She worked at WRBL for a few years, and then got a job with at a Green Bay, Wisconsin station.  Her executive producer there was Steve Faust, the first news director I worked with at WTVM. (I worked with a lot of news directors at WTVM.  Every time the station would change ownership, it would change news directors, and sometimes in between.  The station changed ownership four different times during the 15 years I worked there.) She got a leave of absence to come home to Columbus when her father was dying, and, instead of going back to Green Bay, ended up in Atlanta, where she got married and went to Georgia State University. Tragically, she lost her first husband to a high-rise building construction accident.


  However, she ended up working for Steve Faust again when he hired her as a reporter right after I switched stations in 1986.  She was only there a short time before my co-anchor Rebecca Todd left. That’s when the station decided to make her my co-anchor. Wayne Daughtery, manager at the time, asked me what I thought about the idea. I told him I thought it was a good idea and would work.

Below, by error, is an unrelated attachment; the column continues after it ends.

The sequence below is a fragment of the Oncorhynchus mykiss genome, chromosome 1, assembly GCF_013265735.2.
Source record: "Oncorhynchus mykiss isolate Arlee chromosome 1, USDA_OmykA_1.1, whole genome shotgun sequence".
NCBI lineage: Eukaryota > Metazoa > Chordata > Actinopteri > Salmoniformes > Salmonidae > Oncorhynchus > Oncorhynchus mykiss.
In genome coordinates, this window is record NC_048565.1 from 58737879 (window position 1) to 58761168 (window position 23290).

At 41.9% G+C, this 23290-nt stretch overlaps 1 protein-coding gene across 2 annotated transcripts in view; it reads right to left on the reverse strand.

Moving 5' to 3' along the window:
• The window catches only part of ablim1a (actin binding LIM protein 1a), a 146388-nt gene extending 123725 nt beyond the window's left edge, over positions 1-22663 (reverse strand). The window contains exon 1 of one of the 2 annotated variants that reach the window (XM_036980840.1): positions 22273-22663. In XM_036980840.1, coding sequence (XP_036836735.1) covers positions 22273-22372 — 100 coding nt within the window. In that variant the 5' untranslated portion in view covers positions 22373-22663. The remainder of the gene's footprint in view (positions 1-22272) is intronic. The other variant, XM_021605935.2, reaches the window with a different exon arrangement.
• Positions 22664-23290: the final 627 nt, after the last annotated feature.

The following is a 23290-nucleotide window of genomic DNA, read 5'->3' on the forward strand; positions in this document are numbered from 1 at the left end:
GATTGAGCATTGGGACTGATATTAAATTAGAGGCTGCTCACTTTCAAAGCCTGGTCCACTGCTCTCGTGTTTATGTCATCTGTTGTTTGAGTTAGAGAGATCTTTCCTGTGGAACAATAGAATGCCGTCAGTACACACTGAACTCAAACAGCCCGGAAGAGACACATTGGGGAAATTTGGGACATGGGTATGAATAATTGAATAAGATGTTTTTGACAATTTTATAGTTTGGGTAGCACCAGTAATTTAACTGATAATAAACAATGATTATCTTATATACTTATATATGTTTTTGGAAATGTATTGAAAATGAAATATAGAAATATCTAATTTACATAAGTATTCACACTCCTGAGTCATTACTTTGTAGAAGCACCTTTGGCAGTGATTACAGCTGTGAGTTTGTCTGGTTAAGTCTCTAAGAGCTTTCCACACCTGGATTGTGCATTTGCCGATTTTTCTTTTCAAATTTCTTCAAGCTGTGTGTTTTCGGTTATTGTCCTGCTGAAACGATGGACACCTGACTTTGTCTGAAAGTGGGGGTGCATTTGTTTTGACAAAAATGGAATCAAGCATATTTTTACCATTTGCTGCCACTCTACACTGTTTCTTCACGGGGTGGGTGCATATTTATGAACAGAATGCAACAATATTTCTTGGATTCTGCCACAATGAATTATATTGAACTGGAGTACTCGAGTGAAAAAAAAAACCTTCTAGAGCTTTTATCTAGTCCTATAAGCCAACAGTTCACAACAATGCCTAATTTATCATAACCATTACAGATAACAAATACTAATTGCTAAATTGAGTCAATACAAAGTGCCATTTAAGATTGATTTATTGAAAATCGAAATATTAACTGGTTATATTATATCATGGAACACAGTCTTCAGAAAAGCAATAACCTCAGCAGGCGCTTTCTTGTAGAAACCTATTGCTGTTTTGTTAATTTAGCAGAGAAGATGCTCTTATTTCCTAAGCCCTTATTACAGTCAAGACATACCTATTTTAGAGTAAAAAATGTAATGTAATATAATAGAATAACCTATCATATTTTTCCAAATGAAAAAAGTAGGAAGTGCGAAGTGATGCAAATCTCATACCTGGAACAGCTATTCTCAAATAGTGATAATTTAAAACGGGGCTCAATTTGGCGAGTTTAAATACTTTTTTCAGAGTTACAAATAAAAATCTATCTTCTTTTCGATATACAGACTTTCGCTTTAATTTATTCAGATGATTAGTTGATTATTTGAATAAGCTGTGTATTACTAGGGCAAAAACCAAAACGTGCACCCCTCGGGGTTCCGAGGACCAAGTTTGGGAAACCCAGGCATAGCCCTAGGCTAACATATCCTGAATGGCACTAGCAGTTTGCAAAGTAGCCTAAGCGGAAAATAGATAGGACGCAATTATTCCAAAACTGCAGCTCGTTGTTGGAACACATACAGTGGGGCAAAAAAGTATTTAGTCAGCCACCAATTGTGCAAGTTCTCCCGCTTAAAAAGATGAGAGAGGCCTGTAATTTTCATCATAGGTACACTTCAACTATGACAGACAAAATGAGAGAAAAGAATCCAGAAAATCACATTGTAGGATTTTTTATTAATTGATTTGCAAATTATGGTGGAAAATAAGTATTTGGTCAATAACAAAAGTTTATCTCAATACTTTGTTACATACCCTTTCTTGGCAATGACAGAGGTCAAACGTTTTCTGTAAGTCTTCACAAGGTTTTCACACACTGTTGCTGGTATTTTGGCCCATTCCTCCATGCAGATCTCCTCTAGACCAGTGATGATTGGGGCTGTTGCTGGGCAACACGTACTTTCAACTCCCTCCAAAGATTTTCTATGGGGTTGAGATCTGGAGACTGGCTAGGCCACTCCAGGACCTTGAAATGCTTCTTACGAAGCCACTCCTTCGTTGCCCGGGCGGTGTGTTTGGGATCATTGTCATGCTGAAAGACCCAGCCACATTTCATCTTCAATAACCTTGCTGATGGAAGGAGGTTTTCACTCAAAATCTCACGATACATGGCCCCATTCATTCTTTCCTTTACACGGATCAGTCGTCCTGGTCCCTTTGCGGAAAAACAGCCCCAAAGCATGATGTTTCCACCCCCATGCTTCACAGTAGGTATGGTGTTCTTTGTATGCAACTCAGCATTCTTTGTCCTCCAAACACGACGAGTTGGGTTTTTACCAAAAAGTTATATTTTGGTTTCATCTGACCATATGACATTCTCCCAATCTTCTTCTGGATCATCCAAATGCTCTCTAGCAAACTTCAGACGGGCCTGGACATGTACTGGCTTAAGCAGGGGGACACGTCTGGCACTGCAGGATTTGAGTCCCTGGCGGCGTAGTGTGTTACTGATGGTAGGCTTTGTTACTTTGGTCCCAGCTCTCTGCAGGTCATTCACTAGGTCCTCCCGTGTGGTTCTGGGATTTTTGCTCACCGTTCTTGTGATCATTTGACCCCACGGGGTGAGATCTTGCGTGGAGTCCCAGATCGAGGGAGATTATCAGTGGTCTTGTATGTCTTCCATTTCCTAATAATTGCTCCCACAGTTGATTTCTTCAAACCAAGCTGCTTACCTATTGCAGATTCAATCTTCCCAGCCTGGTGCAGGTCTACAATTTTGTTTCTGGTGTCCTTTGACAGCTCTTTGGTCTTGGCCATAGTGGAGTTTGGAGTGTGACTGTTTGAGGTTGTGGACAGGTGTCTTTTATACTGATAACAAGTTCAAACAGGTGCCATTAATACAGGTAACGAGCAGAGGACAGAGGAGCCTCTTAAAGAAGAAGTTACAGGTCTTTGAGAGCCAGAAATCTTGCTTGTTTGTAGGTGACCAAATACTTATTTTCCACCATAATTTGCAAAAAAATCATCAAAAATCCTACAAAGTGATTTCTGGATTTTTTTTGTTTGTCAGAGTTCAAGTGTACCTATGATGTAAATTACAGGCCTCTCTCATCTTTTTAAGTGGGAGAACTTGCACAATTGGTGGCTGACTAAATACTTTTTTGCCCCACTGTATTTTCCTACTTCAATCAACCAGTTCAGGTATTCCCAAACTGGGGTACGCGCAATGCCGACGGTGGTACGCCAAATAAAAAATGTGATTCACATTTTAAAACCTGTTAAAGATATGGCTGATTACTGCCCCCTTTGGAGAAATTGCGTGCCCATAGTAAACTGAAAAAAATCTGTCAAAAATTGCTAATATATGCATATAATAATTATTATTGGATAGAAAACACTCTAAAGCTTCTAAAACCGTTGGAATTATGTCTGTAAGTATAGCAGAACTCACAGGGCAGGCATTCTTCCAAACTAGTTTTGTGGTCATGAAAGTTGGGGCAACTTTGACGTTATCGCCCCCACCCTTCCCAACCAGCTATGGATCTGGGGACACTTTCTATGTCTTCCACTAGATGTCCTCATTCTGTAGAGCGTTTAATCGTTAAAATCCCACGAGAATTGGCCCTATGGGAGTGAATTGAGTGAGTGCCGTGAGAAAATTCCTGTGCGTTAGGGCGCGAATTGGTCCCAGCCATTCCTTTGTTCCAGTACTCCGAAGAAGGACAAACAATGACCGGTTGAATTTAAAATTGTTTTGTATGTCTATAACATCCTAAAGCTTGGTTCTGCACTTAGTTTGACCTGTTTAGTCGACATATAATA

It did. Our ratings, which were already quite high – we were the undisputed ratings leader – got even higher over time.  At one point we got a fifty share, which is almost unheard of, especially considering that so many choices had become available on cable TV. No station in Columbus – or probably anywhere else – comes near that now.



Dick McMichael and Dee Armstrong

 Dick McMichael and Dee Armstrong


  When I retired from anchoring in 2000, we were still on top by a good margin. After that, I continued for a year in a public affairs capacity. In what was called  a corporate-wide layoff – Raycom owns almost 50 stations – I was laid off after that year, but asked to come back shortly afterwards to do some special news projects and documentaries, which I did.


 Now, after 22 years on top at WTVM, her broadcasting career closes. She told me she will become more immersed in her financial services career and has some other projects in mind. She started learning the financial services business when, as she told me, “I saw the handwriting on the wall.”


  Welcome to life after TV, Dee. It’s not bad – a lot slower, but not bad. .



Paul, Bob,Dick,Dee,Dave


Left to right:  Paul Therrien, WTVM pohotographer; Bob Jeswald, WRBL (former WTVM) weathercaster; Dick McMichael, retired WTVM (former WRBL) news anchor; Dee Armstrong, departing WTVM anchor; Dave Platta, WTVM sports director and anchor.